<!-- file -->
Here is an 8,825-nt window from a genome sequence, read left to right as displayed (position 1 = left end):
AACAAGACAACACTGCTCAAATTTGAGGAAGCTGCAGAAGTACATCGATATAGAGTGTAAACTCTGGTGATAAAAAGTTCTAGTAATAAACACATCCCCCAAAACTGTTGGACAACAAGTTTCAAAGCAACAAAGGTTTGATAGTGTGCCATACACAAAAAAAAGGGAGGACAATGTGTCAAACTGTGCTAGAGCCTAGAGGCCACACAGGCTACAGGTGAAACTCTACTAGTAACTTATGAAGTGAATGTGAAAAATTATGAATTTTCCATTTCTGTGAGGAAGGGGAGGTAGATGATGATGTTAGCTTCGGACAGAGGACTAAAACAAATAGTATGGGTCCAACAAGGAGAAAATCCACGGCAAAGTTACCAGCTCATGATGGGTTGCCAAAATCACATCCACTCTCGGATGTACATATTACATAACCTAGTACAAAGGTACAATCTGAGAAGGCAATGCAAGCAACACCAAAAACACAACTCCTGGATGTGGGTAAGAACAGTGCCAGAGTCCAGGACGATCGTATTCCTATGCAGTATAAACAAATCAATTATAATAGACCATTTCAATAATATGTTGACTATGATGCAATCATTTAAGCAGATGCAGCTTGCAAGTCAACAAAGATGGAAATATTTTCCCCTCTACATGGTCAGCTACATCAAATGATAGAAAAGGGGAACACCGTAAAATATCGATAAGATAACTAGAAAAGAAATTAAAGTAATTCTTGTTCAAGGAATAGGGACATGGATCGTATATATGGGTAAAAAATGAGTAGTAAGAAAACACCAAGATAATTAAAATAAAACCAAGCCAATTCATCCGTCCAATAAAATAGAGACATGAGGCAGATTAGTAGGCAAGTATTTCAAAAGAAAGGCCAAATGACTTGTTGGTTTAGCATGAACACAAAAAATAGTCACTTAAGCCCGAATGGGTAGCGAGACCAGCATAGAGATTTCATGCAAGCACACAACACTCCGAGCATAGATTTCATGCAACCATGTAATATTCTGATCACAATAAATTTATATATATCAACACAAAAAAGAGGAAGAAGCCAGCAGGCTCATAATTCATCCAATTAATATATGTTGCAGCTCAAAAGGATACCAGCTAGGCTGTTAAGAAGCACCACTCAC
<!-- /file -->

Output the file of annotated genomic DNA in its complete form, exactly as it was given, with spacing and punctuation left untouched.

Here is an 8,825-nt window from a genome sequence, read left to right as displayed (position 1 = left end):
AACAAGACAACACTGCTCAAATTTGAGGAAGCTGCAGAAGTACATCGATATAGAGTGTAAACTCTGGTGATAAAAAGTTCTAGTAATAAACACATCCCCCAAAACTGTTGGACAACAAGTTTCAAAGCAACAAAGGTTTGATAGTGTGCCATACACAAAAAAAAGGGAGGACAATGTGTCAAACTGTGCTAGAGCCTAGAGGCCACACAGGCTACAGGTGAAACTCTACTAGTAACTTATGAAGTGAATGTGAAAAATTATGAATTTTCCATTTCTGTGAGGAAGGGGAGGTAGATGATGATGTTAGCTTCGGACAGAGGACTAAAACAAATAGTATGGGTCCAACAAGGAGAAAATCCACGGCAAAGTTACCAGCTCATGATGGGTTGCCAAAATCACATCCACTCTCGGATGTACATATTACATAACCTAGTACAAAGGTACAATCTGAGAAGGCAATGCAAGCAACACCAAAAACACAACTCCTGGATGTGGGTAAGAACAGTGCCAGAGTCCAGGACGATCGTATTCCTATGCAGTATAAACAAATCAATTATAATAGACCATTTCAATAATATGTTGACTATGATGCAATCATTTAAGCAGATGCAGCTTGCAAGTCAACAAAGATGGAAATATTTTCCCCTCTACATGGTCAGCTACATCAAATGATAGAAAAGGGGAACACCGTAAAATATCGATAAGATAACTAGAAAAGAAATTAAAGTAATTCTTGTTCAAGGAATAGGGACATGGATCGTATATATGGGTAAAAAATGAGTAGTAAGAAAACACCAAGATAATTAAAATAAAACCAAGCCAATTCATCCGTCCAATAAAATAGAGACATGAGGCAGATTAGTAGGCAAGTATTTCAAAAGAAAGGCCAAATGACTTGTTGGTTTAGCATGAACACAAAAAATAGTCACTTAAGCCCGAATGGGTAGCGAGACCAGCATAGAGATTTCATGCAAGCACACAACACTCCGAGCATAGATTTCATGCAACCATGTAATATTCTGATCACAATAAATTTATATATATCAACACAAAAAAGAGGAAGAAGCCAGCAGGCTCATAATTCATCCAATTAATATATGTTGCAGCTCAAAAGGATACCAGCTAGGCTGTTAAGAAGCACCACTCAC